He also noted how current vaccine production plans would leave the world with the 22 billion to 15 billion vaccines needed to complete the global, three-dose mRNA vaccine series. That need was anticipated by a joint report calling for universal deployment of currently the most effective vaccines against COVID-19 infections.
“In this scenario, which matches our base case, we are likely to face a few more years of smaller, less-globally-synchronous COVID outbreaks that are still disruptive to production, and which are high-touch. generate temporary pull backs in services,” he said. , “The impact on inflation beyond these, but even minor Covid waves remain unclear. … That said, we still see the economy operating at close to full employment, as it was just before Omicron.
For the middle case, he forecasts that central banks will follow a gradually tightening path with an end point for rates in 2023 or 2024, not materially detracting from the optimistic scenario. Still, it will result in a less-everyday outlook for businesses and sectors that are relying on full demand for services and a sustainable return to full production.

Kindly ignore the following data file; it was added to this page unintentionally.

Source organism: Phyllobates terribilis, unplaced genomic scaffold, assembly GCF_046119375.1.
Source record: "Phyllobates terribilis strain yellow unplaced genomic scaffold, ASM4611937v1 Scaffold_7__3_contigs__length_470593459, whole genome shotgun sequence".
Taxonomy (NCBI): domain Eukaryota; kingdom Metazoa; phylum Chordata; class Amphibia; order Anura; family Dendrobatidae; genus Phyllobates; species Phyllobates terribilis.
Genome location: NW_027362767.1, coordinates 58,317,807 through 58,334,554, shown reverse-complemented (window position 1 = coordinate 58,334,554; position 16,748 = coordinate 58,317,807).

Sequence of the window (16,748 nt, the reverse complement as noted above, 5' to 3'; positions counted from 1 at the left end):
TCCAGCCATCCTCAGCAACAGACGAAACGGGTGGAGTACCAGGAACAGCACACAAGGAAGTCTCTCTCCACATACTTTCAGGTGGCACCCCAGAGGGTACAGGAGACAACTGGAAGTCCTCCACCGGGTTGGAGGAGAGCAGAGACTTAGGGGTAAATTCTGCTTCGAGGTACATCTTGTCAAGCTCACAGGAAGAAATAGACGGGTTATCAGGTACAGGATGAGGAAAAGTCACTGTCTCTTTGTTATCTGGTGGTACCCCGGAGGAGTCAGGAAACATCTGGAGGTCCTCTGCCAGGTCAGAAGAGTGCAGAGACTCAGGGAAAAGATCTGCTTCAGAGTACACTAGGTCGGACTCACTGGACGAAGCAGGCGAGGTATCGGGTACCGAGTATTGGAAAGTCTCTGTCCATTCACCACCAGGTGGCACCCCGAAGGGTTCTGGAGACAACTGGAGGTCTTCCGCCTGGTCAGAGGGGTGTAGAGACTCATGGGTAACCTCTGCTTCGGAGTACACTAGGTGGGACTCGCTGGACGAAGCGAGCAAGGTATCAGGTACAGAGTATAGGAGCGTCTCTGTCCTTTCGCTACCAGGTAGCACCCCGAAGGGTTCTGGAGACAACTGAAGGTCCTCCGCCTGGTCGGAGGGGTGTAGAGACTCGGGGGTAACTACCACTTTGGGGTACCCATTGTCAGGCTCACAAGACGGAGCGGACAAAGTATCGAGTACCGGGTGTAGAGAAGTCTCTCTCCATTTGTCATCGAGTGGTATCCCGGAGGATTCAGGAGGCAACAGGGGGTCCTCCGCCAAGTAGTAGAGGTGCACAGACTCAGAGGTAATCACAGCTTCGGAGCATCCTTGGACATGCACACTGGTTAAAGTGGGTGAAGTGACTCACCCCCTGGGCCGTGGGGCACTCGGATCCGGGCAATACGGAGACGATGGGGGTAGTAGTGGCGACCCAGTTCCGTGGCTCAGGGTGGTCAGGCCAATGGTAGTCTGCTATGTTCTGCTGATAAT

Under the most pessimistic scenario, he suggested that COVID-fatigue and divisive politics could prevent the world from taking the steps needed to promote public health and achieve acceptable vaccination rates. Some scientists are sounding the alarm, suggesting that mass vaccination and a large number of mild COVID cases may not be due to the comfort that people believe them to be.
“Economically, that scenario would be out of any forecast we’ve seen. Larger waves of a more deadly version than Omicron’s could well push us back from full employment, while still disrupting supply.” ,” he said, noting that this would present central banks with a dilemma: either let inflation heat up due to supply issues, or tighten policy and create worse unemployment.